How to Explain the Parts of a Golf Club

By William McCoy
A golf club consists of the grip, shaft and head.
A golf club consists of the grip, shaft and head.

When teaching golf to someone who wishes to learn the game, it's important to give him a complete understanding of the sport's equipment. In golf, the golf club is central to every player's list of equipment. Although golf clubs differ significantly in style, function and brand, a number of common attributes make up every club. Even if you aren't an accomplished player, you should have no trouble explaining the parts of a club to a beginner.

Explain how the grip of a golf club wraps around the end of the shaft and show the individual how the grip is sticky and made of either rubber, leather, cord or a synthetic material. Allow the individual to hold the club to feel the grip to determine its material. Stress how some grips are a rubber sheath while others are leather and wrapped around the shaft.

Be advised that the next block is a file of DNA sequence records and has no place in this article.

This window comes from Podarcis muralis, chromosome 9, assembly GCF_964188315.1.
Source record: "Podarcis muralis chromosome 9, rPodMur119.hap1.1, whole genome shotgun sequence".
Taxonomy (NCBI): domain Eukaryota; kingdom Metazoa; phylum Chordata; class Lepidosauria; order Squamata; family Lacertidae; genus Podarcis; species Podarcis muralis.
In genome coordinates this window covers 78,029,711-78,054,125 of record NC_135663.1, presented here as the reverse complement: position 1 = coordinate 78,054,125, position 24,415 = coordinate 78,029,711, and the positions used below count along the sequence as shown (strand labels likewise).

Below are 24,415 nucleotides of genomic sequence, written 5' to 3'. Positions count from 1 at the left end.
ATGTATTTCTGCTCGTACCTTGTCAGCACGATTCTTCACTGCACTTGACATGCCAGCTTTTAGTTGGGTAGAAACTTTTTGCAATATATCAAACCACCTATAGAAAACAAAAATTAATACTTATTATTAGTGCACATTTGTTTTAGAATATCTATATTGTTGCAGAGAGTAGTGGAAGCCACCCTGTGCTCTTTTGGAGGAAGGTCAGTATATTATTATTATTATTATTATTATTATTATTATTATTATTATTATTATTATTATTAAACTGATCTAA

Point out the shaft of one or more golf clubs and explain how club shafts are available in many lengths and styles. Common shaft styles include steel, fiberglass and graphite. The taller the player, the longer the shaft she requires.

Demonstrate the different styles of clubheads on such clubs as a driver, iron and putter. Show how a driver, whether made of wood, metal or composite materials, is typically circular and bulbous. An iron has a wedge-shaped head with an angle that depends on the club while a putter can be shaped like a blade, semicircle or other shape.

Provide additional details on each clubhead, indicating the face of the clubhead, the sole and the hosel. Explain how the face is the part that comes into contact with the ball while the sole brushes the ground and the hosel attaches the head to the shaft. Explain that irons have grooves on their faces to impart bite and spin when contacting the ball.

About the Author

Toronto-based journalist William McCoy has been writing since 1997, specializing in topics such as sports, nutrition and health. He serves as the Studio's sports and recreation section expert. McCoy is a journalism graduate of Ryerson University.

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